O'Connor: I was deep into this book before either of those movements consumed the headlines, but of course the past is present, and sexual and physical abuse against women and girls continues. Unfortunately, V is in the company of millions of women who have been victimized. The important thing for me is to say it and say it again. I think the darkness rests in silence, not in truth telling.
Rail: What are some books—or who are some writers that you think, as you say, bring the darkness out of the silence and tell the truth about difficult and hard to hear subjects?
O'Connor: Oh, I admire so many writers who do this work. Toni Morrison. Ann Pancake. Justin Torres. Nami Mun. Edward P. Jones. Nick Flynn. Bao Phi. Dorothy Allison. Josie Sigler Sibarra. Far too many to name, but I am grateful to every writer whose courageous work gave me courage.
Rail: V is a poignant damsel cheated of a destiny—of respect, of fame, and of autonomy—that she desperately fought for, and reading the book feels like watching you capture her spirit and give her justice. Do you have different expectations for the reception of this novel based on the gender of the reader?
O'Connor: I’m so pleased her spirit was present in the book, but I’m not sure I’d use the word “damsel” to describe V. It brings to mind the trope of the passive young virgin tied to the railroad tracks waiting for a man to save her, and that’s definitely not V. She’s a strong young woman, determined to save herself, by whatever means are necessary, and those means are difficult as girls and women in dire circumstances often discover. In terms of readers, I’m always hoping for an empathetic reader, a reader willing to be moved by the power of the story.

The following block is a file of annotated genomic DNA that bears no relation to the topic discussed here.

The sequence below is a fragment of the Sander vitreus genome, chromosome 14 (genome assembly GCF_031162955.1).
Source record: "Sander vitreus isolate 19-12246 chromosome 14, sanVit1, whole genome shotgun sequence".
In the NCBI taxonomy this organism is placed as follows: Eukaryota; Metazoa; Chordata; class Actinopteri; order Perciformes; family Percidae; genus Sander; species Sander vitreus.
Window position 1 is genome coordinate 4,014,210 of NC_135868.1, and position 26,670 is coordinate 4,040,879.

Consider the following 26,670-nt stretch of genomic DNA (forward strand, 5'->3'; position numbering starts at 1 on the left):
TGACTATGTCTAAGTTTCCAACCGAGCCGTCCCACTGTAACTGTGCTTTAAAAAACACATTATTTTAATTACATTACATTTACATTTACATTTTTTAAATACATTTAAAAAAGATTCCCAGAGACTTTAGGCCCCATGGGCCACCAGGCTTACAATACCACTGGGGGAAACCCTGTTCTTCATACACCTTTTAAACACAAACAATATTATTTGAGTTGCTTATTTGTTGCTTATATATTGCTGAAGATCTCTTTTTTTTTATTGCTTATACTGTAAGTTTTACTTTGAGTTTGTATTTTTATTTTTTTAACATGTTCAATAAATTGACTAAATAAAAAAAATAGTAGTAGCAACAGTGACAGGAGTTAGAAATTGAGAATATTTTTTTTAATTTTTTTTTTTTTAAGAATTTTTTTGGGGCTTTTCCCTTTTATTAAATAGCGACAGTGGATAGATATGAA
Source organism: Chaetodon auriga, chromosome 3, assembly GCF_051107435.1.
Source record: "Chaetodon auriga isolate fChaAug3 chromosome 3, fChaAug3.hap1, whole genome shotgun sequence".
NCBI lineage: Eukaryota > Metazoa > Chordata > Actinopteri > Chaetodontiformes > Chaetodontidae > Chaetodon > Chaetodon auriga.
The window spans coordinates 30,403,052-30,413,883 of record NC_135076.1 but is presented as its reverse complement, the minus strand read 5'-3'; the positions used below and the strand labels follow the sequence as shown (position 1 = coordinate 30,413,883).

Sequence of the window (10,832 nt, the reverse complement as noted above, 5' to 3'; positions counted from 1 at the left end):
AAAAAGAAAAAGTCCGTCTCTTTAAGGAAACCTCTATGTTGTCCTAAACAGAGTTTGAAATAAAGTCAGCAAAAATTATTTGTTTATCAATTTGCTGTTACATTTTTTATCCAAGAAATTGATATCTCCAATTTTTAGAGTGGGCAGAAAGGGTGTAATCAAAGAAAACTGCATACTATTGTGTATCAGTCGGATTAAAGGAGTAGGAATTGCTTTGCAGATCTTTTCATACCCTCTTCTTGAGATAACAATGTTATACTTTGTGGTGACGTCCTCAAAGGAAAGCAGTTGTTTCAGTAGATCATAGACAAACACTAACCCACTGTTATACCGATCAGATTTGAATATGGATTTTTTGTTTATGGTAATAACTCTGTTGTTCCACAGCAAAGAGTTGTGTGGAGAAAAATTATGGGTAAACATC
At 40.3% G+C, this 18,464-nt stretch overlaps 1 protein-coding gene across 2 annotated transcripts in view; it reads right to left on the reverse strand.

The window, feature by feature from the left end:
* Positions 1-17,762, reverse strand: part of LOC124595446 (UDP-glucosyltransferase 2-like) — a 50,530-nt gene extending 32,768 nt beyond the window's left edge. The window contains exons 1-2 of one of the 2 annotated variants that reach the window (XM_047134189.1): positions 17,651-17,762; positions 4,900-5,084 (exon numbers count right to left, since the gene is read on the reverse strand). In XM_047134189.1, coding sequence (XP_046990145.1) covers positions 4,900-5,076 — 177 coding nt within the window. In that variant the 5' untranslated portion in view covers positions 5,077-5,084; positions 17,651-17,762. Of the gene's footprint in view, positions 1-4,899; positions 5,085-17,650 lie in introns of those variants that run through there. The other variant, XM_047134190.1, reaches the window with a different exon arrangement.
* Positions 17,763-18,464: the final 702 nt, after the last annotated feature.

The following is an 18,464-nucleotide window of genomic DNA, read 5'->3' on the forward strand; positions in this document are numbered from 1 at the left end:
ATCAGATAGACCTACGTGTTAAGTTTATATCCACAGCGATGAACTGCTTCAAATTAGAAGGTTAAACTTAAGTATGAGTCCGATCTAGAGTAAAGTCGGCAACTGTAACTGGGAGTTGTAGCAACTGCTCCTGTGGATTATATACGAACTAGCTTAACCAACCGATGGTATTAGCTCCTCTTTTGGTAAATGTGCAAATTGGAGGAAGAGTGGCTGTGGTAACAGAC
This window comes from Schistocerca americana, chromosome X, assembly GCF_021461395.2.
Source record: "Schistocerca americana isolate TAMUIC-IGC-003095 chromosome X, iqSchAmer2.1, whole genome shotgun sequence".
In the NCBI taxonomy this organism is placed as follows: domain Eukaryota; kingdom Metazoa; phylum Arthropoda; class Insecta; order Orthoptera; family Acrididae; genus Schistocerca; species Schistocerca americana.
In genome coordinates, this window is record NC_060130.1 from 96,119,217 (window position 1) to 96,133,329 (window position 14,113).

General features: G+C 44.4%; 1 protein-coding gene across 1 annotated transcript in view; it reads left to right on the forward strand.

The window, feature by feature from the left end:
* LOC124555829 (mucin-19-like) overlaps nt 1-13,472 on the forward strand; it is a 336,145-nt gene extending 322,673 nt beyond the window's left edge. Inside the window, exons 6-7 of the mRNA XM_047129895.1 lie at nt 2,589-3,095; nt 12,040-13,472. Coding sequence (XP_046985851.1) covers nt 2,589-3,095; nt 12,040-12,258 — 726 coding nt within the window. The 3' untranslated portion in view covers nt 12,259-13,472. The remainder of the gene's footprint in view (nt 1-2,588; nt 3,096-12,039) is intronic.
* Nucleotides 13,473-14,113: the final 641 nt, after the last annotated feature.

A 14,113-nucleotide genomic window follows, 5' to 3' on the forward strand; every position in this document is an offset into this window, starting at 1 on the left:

Rail: In addition to the inherently exploitative male authority in V’s life, the lack of female unity and sisterhood on the part of her family makes it much harder for her to fight for baby June. What was the importance of showing these two opposing forces and how neither seemed interested in truly helping V?
O'Connor: Regardless of family loyalty, there is little that family can do to change the daily reality for an inmate. Life continues on the outside, and the gap between V’s life and the lives of her sisters is immense. How will that ever be bridged? The family’s decision to keep the baby, rather than placing it for adoption with a stranger, would have been a significant choice at that time. Courageous. There was unity in that. At the same time, everyone has their own motives, their own desires, and even among sisters, those are often at odds.